Learning Abroad Center

General Guidelines & Resources

What is a Disability in the United States?

The definition of disability in the US may be similar or different to a student's chosen study abroad location.  It is important to understand the context of both.  When students go abroad the same principles are applied to accommodate students whenever possible.  The DRC conducts individualized conversations with students at least 8 weeks in advance of their departure in order to determine what are the best accommodations within the scope of the reasonable accommodations allowed.  What is a Reasonable Accommodation is a helpful resource for US-based and on-site study abroad professionals to better understand US Accommodations.

What is Required?

Two US federal laws address the rights of individuals with disabilities. Although the ADA cannot require overseas programs to be accessible, most institutions which sponsor programs abroad follow the principle used in the US and provide reasonable accommodations.

  • Section 504 of the Rehabilitation Act of 1973 requires that organizations receiving US federal dollars not to discriminate against individuals with disabilities and that they provide reasonable disability modifications.
  • The Americans with Disabilities Act (ADA) of 1990 protects people with disabilities from discrimination in employment, public modifications, transportation, telecommunications and the activities of state and local government.

What are the Next Steps?

In order to determine what accommodations might be possible, the student, the disability resource specialist, the study abroad advisor, and the on-site partners need to work together. Below are the key steps to take to provide services for students with disabilities.

  • Consult with the Disability Resource Center: Study abroad offices should identify in advance with their disability services office an advising process for students with disabilities.
  • Gather Access Information: Study abroad advisors can assist students by maintaining site specific in formation on overseas access. The Access Assessment form can study abroad professionals proactively identify which sites may be able to accommodate which needs.
  • Encourage Early Disclosure: It should be communicated early and often that students are encouraged to request their accommodation needs early by using the Accommodation Request Form.  
  • Contact On-Site: Once a student's specific accommodation needs are known, contact the on-site partners to see what possibilities for accommodations exist.
  • Determine Cost: If there is a cost involved in providing support services to the student, US institutions should inquire with their institutional legal counsel to determine who is responsible for these expenses.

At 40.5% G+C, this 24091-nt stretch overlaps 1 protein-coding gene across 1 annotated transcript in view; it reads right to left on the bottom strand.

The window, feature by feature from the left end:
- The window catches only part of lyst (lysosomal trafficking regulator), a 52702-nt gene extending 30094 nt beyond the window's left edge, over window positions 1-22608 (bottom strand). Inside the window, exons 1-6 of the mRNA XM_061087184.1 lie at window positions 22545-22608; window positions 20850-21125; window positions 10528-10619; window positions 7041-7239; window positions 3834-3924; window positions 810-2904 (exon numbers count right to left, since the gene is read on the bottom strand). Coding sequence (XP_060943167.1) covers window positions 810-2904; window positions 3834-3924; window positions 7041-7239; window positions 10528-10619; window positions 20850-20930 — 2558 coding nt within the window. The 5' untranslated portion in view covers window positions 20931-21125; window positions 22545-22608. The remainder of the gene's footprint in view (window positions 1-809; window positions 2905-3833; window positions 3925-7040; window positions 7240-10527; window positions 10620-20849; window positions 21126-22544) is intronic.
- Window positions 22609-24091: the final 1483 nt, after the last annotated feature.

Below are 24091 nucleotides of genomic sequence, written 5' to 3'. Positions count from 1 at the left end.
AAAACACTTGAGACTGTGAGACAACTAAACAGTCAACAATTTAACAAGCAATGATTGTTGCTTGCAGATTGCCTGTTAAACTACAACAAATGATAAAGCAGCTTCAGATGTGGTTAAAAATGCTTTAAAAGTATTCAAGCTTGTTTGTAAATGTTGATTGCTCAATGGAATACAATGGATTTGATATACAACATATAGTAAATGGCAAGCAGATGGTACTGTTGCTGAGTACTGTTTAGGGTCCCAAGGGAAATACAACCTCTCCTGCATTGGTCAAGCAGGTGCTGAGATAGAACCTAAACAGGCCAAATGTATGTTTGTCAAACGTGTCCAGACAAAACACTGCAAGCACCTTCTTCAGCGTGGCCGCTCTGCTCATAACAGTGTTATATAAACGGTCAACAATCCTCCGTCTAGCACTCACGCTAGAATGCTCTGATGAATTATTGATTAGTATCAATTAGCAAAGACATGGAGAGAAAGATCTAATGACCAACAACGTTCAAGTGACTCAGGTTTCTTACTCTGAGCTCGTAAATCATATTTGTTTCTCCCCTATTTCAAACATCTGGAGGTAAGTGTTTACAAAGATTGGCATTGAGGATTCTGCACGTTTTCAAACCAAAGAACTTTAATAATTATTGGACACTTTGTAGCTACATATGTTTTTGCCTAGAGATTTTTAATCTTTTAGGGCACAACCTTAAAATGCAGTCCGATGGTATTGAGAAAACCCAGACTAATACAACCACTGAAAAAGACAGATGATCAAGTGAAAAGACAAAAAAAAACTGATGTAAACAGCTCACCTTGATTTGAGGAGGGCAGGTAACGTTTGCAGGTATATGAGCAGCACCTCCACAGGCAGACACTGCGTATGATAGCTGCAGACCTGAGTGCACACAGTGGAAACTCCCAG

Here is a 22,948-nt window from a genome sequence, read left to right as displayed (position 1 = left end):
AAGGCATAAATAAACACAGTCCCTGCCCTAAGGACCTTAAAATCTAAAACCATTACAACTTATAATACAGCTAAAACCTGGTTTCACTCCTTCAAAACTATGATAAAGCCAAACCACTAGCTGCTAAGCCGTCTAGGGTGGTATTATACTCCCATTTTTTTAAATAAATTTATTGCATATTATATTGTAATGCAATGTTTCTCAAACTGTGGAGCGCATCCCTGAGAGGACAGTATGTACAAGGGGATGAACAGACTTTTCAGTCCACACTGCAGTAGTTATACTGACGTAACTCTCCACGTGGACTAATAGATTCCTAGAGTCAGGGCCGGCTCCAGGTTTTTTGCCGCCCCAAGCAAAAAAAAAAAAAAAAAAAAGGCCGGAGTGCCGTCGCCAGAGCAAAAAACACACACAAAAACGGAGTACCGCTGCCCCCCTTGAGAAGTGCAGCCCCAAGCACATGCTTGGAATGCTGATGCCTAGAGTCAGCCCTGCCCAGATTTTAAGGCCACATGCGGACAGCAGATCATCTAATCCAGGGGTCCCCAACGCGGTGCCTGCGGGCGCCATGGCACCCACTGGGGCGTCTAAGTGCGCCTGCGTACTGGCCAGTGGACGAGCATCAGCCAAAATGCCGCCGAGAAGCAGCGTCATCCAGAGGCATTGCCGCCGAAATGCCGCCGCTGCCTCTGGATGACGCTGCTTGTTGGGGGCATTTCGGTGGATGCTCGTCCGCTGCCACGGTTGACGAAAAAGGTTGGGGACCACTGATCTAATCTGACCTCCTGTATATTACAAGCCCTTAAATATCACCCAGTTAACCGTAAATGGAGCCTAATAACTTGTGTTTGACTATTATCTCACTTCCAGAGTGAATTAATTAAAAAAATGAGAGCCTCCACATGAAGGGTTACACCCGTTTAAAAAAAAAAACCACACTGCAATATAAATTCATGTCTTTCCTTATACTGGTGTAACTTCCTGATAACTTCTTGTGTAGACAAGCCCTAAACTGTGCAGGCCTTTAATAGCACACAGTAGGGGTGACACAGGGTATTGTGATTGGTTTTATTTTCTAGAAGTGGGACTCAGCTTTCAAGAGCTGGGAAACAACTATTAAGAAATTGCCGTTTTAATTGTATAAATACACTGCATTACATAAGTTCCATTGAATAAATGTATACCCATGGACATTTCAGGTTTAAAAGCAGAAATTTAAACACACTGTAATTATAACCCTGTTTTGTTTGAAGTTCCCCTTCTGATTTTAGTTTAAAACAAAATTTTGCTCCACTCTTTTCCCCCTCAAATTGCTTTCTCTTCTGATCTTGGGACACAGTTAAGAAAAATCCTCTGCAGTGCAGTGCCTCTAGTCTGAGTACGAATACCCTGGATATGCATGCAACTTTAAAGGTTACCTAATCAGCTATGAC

• Design Pre-departure Information: Encourage students to learn about the different attitudes towards disability and the differences in access that they may experience while overseas. It is also helpful for a participating student to talk with a past participant with a disability who has studied abroad or with a student at the host institution who has a disability. In addition, the participating student should investigate disability information on the overseas site independently in order to identify additional resources.
  • Assess On-Site Requests: If additional modification needs arise while the student is abroad, the study abroad advisor, the student, and the home campus disability services specialist need to determine whether the additional modifications are reasonable and appropriate.
  • Gather Feedback for Future Students: Upon the student's return, gather feedback and suggestions from the student and the overseas site.

How is On-Site Access Determined?

Accommodations on-site vary depending on the country and the specific resources at that location. Creative thinking and a realistic assessment of the possibilities on-site are essential considerations in this process. In some cases, it's possible to identify local support services. In other cases, the site may determine that certain requested accommodations cannot be provided, but viable alternatives are possible.  Still in other locations, certain accommodations are not possible and the student needs to consider another site.

Resources

Mobility International USA: This national clearinghouse on disability and exchange provides information and guidance on international exchange opportunities for students with disabilities.

Education Abroad Advising to Students with Disabilities: NAFSA Publication (for purchase)

Building Bridges: A Manual on Including People with Disability in International Exchange Programs: Suggestions and creative ideas for including, recruiting and accommodating people with disabilities in international programs. Available from Mobility International USA.

An Introduction to the Americans with Disabilities Act (ADA)